We finish two more examples of the Fluctuation-Dissipation Theorem. This is a theorem that pops up everywhere! It means that the very same microscopic processes responsible for establishing thermal equilibrium are the same microscopic processes that cause resistance in metals, drag in fluids, and other types of dissipation. We discuss thermal noise in resistors (also known as Johnson noise or Nyquist noise), and demonstrate the fluctuation-dissipation theorem in this system. We also derive the magnetic susceptibility of a collection of free spins in a magnetic field. It turns out (due to the fluctuation dissipation theorem, of course) that the higher the amount of thermal fluctuations in the system at thermal equilibrium, the easier it is to magnetize the system.Lecture Audio

21 Aug 2007

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Lecture 22: Nucleation in First Order (Abrupt) Phase Transitions

Supercooling Demonstration (thanks to special guest Prof. Ken Ritchie): Put filtered water in a plastic bottle in your freezer for, say, 4 hours. Now, carefully remove it from the freezer, and shake the bottle vigorously. We did this, and saw ice crystals begin to slowly form in the water, because the liquid water was supercooled, and the ice phase was technically more stable. (Some crystals even resembled snowflakes, and grew larger as they floated to the top.) You may have to experiment with how long you leave the bottle in the freezer. Too short a time, and nothing happens. If you freeze the bottle longer, a vigorous shake will turn the whole bottle white as crystals form everywhere. Too long, and it will all freeze in the freezer. Do try this at home!Today we discuss nucleation in first order (abrupt) phase transitions. The ice crystals in our supercooled bottle of water formed through nucleation -- tiny ice crystals grew larger over time. The arctic cod is a supercooled fish, living in water too salty to freeze even though it's at -1.9 degrees Celsius! The reason the fish doesn't freeze solid is due to antifreeze glycoproteins, which inhibit the growth of nucleated ice crystals. We calculate the energy barriers to nucleation at the liquid-gas transiton, and find that a nucleated liquid bubble in the gas phase must be large enough before it will turn the whole substance liquid. If it's too small, the bubble is unstable and converts back into gas. We also discuss: Slushy ice -- where is that on our phase diagram? Surface tension and faceting in crystals. Plant-eating bacteria which secrete enzymes that encourage ice nucleation on plants. And quite a bit about how snowflakes form.Much of today is from Jim Sethna's statistical mechanics book, and the part about snowflakes and ice formation is from research at my alma mater, Caltech, as presented at www.snowcrystals.com.Lecture Audio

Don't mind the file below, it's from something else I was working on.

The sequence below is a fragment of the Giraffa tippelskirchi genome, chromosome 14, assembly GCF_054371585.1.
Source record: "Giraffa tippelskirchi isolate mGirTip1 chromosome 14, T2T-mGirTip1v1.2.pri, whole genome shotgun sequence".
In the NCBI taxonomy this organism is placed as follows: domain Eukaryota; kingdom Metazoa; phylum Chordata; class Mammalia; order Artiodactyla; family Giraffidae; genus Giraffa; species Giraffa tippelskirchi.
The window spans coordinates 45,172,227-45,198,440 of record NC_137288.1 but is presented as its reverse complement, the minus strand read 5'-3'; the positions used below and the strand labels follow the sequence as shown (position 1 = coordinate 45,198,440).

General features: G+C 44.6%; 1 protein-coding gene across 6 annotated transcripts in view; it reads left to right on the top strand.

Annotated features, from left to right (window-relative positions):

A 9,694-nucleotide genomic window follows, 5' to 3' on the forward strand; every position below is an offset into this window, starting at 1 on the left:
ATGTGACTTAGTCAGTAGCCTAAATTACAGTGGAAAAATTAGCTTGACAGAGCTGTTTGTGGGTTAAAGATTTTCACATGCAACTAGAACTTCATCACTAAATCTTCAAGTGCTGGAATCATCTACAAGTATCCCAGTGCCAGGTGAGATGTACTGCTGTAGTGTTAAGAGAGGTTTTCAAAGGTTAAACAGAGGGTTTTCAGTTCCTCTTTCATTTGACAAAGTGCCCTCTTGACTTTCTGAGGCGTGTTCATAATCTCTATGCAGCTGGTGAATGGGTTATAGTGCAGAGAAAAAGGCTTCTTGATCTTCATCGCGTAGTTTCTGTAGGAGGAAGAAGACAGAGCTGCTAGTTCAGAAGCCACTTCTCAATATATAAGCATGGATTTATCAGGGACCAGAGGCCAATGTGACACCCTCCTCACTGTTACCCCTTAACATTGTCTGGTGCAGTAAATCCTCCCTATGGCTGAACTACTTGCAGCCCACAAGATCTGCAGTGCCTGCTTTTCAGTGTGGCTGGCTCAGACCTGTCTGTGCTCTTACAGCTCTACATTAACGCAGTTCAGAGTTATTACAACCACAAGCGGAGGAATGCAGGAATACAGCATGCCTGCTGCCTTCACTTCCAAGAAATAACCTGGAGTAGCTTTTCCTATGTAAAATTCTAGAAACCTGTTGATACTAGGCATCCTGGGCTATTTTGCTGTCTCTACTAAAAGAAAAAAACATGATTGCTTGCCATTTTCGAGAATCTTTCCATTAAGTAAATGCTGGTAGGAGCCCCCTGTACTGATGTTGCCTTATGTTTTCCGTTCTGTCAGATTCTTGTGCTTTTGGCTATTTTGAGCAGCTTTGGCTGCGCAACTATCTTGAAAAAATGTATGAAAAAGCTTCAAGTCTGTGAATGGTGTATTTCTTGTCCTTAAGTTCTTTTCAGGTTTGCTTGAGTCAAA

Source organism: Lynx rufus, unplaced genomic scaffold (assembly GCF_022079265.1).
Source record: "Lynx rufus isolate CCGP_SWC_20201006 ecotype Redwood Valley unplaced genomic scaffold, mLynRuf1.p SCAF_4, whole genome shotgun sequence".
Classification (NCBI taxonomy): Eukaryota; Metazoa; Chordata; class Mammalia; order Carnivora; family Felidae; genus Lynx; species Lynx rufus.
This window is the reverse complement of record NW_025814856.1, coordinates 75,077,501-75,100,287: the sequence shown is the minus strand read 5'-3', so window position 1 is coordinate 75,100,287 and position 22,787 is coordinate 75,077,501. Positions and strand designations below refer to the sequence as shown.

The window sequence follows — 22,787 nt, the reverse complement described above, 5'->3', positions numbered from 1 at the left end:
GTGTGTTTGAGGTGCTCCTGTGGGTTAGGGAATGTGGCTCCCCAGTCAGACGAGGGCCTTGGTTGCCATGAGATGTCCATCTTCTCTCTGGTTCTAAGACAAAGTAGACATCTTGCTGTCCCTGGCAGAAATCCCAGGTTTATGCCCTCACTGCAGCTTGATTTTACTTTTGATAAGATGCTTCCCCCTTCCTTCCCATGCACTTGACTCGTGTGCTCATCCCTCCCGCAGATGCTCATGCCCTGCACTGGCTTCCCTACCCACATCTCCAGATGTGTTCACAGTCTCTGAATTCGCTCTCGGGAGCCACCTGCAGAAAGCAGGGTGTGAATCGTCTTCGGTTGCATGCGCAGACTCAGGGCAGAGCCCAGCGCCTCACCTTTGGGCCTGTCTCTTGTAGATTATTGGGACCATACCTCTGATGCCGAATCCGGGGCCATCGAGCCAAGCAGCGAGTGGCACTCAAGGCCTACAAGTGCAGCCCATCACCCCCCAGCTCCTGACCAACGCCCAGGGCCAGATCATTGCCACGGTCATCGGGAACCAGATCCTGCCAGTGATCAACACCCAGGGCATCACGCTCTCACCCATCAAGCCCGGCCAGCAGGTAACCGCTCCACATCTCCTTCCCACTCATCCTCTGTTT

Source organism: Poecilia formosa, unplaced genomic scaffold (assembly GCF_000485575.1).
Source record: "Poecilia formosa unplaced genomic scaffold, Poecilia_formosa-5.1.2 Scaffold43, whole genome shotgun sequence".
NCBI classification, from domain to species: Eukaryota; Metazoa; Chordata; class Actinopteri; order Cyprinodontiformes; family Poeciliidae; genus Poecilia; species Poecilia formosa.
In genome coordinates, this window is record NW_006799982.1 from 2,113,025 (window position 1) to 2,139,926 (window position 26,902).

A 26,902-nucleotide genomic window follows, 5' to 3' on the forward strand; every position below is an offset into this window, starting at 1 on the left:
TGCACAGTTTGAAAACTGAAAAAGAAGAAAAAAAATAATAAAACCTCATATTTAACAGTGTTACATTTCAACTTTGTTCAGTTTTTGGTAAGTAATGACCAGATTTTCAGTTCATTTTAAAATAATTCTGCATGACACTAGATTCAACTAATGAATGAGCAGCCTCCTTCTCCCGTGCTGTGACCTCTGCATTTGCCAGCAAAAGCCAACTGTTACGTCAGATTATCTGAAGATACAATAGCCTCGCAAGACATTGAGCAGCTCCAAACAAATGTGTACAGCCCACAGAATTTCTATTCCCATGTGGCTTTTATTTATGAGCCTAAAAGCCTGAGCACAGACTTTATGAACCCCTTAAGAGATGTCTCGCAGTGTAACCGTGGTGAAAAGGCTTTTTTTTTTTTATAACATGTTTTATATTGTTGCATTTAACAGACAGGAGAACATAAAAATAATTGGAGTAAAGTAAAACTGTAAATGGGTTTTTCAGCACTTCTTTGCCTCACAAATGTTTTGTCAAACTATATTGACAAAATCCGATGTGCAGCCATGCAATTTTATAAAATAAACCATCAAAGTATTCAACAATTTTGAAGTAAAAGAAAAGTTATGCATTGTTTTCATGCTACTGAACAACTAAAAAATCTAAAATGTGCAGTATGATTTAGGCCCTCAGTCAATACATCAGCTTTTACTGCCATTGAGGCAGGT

21 Aug 2007

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Lecture 15: Refrigerators and Path Dependence of Work

How refrigerators work. Why you can't cool your apartment by leaving the refrigerator door open. How heat and work depend on which path is taken. How to do completely meaningless work, the kind that's turned entirely into heat. We prove why the free energy is a useful concept: it tells you the maximum amount of work you can expect to extract from a system. The free energy is about the useful energy. We show that chemical potentials drive chemical work. How to levitate Tosanumi the sumo wrestler with superconductors and magnets, and how much work the superconductor does in the process. Class discussions: The heat death of the universe. (Don't worry -- the sun will die out far before that.) More about high temperature superconductors, and possible applications. Lecture Audio

21 Aug 2006

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Lecture 14: Engines

Storytime with Thursday Next (Jasper Fforde), and her Uncle Mycroft's entropy-detecting entroposcope. Why are large-scale systems capable of producing irreversible processes (like glass breaking, or red and blue Kool-aid mixing), even though the microscopic processes are reversible? We finish the electronic heat capacity of metals, first with an easy estimate to see that C~T, then with the full calculation. Using ideal gas processes (isothermal expansion, isentropic expansion), we build a Carnot engine and discuss its efficiency. You can't beat Sadi Carnot. Class Exercise: calculate the work done in one cycle. Class discussions: the chemical potential has a slight temperature dependence in three dimensions, but not in two. Why you should never hook lead pipes to aluminum pipes in your house. A little bit about melting. Can you convert heat entirely into work, or work entirely into heat? Lecture Audio

21 Aug 2006